3.3. Phase stability and sintering ability of LTA coating To investigate the failure mechanism of the top coat LTA layer, the phase stability analyses of LTA coating were carried out. The previous study showed that LTA showed phase stability up to 1600 °C [27]. The differential scanning calorimeter analyses (DSC) were carried out with LTA free-standing coatings and the results are shown in Fig. 10. There are obviously two exothermic peaks at 860 °C and 1130 °C for the sprayed LTA coating, which correspond to the re-crystallization of LTA. For the LTA coatings heat-treated at 1050 °C for 20 h, there are neither endothermic nor exothermal peaks from room temperature to 1350 °C in the DSC curve, indicating the re-crystallization was completed. The XRD patterns of free-standing LTA coating annealed at 1350 °C and 1500 °C are compared in Fig. 11. There is no decomposition or phase destabilization of LTA coating after 500 h annealing at 1350 °C or 100 h annealing at 1500 °C, respectively.

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Fig. 7. The elemental distribution on the surface of LTA/YSZ TBC after 3500 thermal cycles, as shown in Fig. 5f.

According to the above results, there was no decomposition or phase destabilization of LTA coating from room temperature to 1500 °C, whereas the decomposition occurred during burner flame testing. It is 14402 cm

-1

-1

Intensity (a.u.)

14432 cm

14200 14300 14400 14500 14600 14700 14800 14900

Wave number (cm-1) Fig. 8. The fluorescence spectroscopy obtained from the surfaces of LTA/YSZ coatings after 4000 thermal cycling.

worth noting that, the actual temperature of burner flame could be as high as 2000 °C, although the coating surface was measured to be lower than 1400 °C. The transient surface temperature could be higher than the melting point of LTA. Moreover, the excellent insulating properties of ceramic layer would lead to overheating and even melting of the top surface. On the other hand, the combustion product of the burner that includes significant amount of water vapor may also have an impact on the phase stability of LTA. At temperatures around 1300 °C, the vapor may react with aluminum oxide producing aluminum hydroxide as a vapor phase and, thus, selectively removing alumina from the LTA. In order to understand the effect of sintering on the coating microstructure, the dilatometric measurements of the LTA coating was conducted from room temperature to 1350 °C and holding at 1350 °C for 10 h. The sprayed LTA coating has two serious contractions in the temperature ranges of 731–845 °C and 1060–1350 °C caused by the recrystallization, as shown in Fig. 12, which are in accordance with the DSC results. After 10 h sintering at 1350 °C, the coating revealed shrinkage of ~ 0.2%. For the LTA coating after 20 h heat-treatment at 1050 °C for recrystallization, the thermal expansion coefficient between room temperature and 1350 °C was in the range of 8.5–11.2 × 10− 6 K− 1, which is comparable to that of YSZ (10–11× 10− 6 K− 1). After 10 h heattreatment at 1350 °C, the coating yielded a contract of ~ 0.12% that is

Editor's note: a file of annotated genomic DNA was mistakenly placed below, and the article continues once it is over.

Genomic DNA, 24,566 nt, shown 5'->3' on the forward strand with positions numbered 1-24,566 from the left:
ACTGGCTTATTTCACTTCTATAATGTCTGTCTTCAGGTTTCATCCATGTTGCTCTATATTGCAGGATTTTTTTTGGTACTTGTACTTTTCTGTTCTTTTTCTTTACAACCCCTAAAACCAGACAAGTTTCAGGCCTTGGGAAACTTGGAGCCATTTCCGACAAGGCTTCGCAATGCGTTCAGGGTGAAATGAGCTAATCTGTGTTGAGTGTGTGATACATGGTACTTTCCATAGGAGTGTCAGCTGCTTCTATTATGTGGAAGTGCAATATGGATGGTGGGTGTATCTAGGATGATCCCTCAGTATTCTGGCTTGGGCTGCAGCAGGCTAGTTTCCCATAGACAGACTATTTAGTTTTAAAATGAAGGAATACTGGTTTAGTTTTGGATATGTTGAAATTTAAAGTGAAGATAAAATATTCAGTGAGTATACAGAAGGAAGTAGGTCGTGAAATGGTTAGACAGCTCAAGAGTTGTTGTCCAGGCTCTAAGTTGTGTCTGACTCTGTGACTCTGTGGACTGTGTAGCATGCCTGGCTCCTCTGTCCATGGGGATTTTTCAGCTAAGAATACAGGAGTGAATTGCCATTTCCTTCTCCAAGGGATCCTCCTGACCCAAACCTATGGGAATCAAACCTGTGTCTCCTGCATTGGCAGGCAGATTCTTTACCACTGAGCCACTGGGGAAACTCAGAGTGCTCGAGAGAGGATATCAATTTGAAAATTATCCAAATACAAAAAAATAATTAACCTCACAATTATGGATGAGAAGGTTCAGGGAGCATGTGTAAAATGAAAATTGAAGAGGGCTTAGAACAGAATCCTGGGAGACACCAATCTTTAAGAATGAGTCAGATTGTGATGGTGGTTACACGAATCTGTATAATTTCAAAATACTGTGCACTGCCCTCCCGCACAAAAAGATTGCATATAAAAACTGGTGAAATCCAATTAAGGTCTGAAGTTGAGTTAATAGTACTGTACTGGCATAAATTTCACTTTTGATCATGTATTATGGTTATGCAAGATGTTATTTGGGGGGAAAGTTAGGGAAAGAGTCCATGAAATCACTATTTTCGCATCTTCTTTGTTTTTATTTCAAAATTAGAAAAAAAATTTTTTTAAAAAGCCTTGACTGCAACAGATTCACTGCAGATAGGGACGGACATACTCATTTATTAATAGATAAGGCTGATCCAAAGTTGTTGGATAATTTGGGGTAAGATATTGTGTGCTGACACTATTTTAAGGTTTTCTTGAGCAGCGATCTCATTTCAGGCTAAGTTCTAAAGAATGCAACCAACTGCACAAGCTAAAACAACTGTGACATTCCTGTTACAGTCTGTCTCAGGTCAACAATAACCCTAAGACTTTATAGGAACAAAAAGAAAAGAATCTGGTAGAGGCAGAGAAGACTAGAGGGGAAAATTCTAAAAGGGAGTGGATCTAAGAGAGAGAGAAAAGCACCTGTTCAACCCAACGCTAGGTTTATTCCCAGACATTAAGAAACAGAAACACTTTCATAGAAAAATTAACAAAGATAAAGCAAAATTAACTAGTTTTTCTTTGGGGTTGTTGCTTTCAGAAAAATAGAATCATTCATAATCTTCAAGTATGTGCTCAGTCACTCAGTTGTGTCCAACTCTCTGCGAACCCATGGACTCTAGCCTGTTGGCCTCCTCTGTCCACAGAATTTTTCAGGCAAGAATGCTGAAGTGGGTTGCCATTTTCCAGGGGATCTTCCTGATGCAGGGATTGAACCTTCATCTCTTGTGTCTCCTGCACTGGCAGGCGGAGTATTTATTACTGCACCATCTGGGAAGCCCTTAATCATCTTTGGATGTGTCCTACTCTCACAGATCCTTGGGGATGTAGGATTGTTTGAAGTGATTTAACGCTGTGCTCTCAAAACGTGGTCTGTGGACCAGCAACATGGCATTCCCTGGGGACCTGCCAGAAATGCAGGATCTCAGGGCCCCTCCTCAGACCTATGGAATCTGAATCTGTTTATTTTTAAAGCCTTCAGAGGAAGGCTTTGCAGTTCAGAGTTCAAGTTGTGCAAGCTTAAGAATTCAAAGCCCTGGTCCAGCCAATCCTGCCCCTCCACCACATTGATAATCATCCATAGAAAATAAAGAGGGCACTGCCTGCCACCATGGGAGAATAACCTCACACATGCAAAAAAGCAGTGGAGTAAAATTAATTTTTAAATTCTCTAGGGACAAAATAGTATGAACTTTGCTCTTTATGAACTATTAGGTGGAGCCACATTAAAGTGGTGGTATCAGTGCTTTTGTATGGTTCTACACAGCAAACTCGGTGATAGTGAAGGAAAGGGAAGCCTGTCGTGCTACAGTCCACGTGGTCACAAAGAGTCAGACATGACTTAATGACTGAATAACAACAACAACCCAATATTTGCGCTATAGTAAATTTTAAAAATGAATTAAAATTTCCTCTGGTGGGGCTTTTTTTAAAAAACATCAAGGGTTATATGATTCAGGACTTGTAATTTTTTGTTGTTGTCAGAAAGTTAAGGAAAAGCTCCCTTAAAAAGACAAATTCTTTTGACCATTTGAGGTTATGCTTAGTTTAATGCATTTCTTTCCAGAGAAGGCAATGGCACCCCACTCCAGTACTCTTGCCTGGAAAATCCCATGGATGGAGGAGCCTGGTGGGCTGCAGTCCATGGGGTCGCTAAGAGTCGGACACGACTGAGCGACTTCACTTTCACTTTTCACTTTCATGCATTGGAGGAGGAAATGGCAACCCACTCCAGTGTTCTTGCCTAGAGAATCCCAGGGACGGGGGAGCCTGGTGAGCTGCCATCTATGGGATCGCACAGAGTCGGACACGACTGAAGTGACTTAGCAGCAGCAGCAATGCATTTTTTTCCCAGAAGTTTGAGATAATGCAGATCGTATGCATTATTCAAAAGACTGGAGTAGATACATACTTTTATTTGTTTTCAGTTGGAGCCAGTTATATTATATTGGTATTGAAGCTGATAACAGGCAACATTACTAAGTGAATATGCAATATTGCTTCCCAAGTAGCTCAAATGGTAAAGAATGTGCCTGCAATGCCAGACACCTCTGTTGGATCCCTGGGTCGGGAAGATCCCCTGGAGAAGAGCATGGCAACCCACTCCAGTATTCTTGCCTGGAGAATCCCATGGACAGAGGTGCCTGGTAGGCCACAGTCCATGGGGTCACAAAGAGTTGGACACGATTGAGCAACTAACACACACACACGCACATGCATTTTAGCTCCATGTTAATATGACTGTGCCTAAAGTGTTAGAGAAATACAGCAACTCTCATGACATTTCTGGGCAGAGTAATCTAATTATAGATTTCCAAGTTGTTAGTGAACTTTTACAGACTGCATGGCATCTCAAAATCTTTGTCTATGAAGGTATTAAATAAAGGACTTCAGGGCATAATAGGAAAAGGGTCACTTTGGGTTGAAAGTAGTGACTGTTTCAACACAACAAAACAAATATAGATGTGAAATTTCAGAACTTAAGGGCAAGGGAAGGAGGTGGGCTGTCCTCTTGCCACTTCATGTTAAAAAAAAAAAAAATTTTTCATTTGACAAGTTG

Intensity(a.u.)

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(b) (a)

10

20

30

40

50

60

70

2theta(deg.) Fig. 11. XRD patterns of free-standing LTA coating heat-treated at high temperatures: (a) 1350 °C, 500 h and (b) 1500 °C, 100 h.